Signs You May Have an Abscessed Tooth

tooth-abscessEven if we take good care of our teeth by brushing and flossing daily and seeing our dentist for regular check ups, we can encounter a dental injury that puts us at risk for a tooth abscess. Contact sports collisions or even something as innocent as biting down hard on a nut or popcorn kernel can cause a chip or fracture in a tooth, which can lead to an infection. If a dental infection is not addressed, it can eventually lead to a tooth abscess. Knowing the signs of a possible abscess is vital to seeking attention in a timely manner.

Signs of a Potential Tooth Abscess

Contact your dentist if you experience any of the following symptoms:

  1. Pain while chewing. The pain can escalate quickly from mild and annoying to an excruciating shooting pain that is characteristic of abcesses.
  2. Swollen, tender gums. Often, pain in the gums is a signal that an abscess is forming and pus may be present in the part of the tooth beneath the gum line. This swelling can spread to your jaw, neck and glands if the infection is not treated.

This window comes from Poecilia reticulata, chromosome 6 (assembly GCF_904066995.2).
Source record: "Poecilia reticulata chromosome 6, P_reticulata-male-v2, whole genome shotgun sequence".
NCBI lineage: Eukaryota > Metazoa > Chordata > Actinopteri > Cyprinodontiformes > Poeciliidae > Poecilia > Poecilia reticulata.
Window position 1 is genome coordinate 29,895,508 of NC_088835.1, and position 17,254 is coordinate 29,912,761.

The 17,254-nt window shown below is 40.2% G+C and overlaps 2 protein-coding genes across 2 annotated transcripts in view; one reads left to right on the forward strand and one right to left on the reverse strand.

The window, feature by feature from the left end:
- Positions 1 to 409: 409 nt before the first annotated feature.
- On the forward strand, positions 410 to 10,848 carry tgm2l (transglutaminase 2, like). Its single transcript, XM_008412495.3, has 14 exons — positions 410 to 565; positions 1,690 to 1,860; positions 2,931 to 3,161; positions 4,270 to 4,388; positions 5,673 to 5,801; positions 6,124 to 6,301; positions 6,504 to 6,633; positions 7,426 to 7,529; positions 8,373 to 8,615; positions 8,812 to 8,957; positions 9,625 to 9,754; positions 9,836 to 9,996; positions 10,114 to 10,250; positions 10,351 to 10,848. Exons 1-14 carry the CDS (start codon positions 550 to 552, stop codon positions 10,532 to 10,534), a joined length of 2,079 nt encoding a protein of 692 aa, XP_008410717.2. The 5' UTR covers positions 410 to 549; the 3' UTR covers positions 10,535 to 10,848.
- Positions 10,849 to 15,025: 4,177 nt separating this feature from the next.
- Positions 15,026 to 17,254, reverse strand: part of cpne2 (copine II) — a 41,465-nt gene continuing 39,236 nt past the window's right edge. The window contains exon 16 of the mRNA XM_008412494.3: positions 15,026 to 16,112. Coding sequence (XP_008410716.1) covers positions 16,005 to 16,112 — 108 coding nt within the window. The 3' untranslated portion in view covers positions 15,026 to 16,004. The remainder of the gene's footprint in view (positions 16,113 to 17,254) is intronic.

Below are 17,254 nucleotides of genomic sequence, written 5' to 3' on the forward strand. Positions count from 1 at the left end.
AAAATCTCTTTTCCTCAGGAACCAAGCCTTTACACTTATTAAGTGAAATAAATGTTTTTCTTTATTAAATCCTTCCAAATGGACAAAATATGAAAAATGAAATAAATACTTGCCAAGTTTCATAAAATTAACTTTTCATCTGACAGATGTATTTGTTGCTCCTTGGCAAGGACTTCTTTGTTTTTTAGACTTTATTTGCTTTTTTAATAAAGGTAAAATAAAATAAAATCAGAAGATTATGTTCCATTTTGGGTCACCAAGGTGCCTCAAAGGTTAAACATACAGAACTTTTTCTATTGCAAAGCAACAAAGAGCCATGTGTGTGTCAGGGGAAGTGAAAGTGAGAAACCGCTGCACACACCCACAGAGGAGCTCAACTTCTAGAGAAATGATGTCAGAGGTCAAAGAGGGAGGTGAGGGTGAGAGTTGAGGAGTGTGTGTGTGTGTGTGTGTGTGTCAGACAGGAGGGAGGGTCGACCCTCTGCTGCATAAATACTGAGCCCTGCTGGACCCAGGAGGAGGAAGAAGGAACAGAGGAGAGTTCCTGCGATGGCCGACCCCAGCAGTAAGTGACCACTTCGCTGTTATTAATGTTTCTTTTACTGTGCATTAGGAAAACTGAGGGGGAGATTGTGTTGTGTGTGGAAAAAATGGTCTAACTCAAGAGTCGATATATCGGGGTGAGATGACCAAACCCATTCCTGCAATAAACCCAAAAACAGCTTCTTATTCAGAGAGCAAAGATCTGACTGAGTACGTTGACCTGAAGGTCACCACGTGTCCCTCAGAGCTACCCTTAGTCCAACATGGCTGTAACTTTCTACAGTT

3. Persistent foul breath. Bad breath can be a signal that an infection is present in your mouth.
  4. A fever. Your body uses a raised body temperature to fight off infections, so this can be a strong indicator of a dental problem that has progressed into a tooth abscess.

Caring For An Abscessed Tooth

A tooth abscess will not go away on its own. If you are experiencing some of the symptoms of an abscess, make an urgent appointment with your dentist. He or she can use an examination and X-rays to pinpoint the source of your dental pain, and discuss options for treatment, which may include antibiotics, incision and drainage of pus, or referral to an endodontist for a root canal.

However, if you are having trouble breathing, go directly to an emergency room. Infections such as abscesses can cause life-threatening symptoms if they progress far enough, and medical intervention at that point is essential.

“Never hesitate to make an appointment with your dentist if you suspect you have a tooth abscess,” says Dr. Melanie Bauer, a dentist in practice at Dr. Carol Ford & Associates in central Phoenix. “Prompt treatment of an abscess is important to your dental and overall health.”

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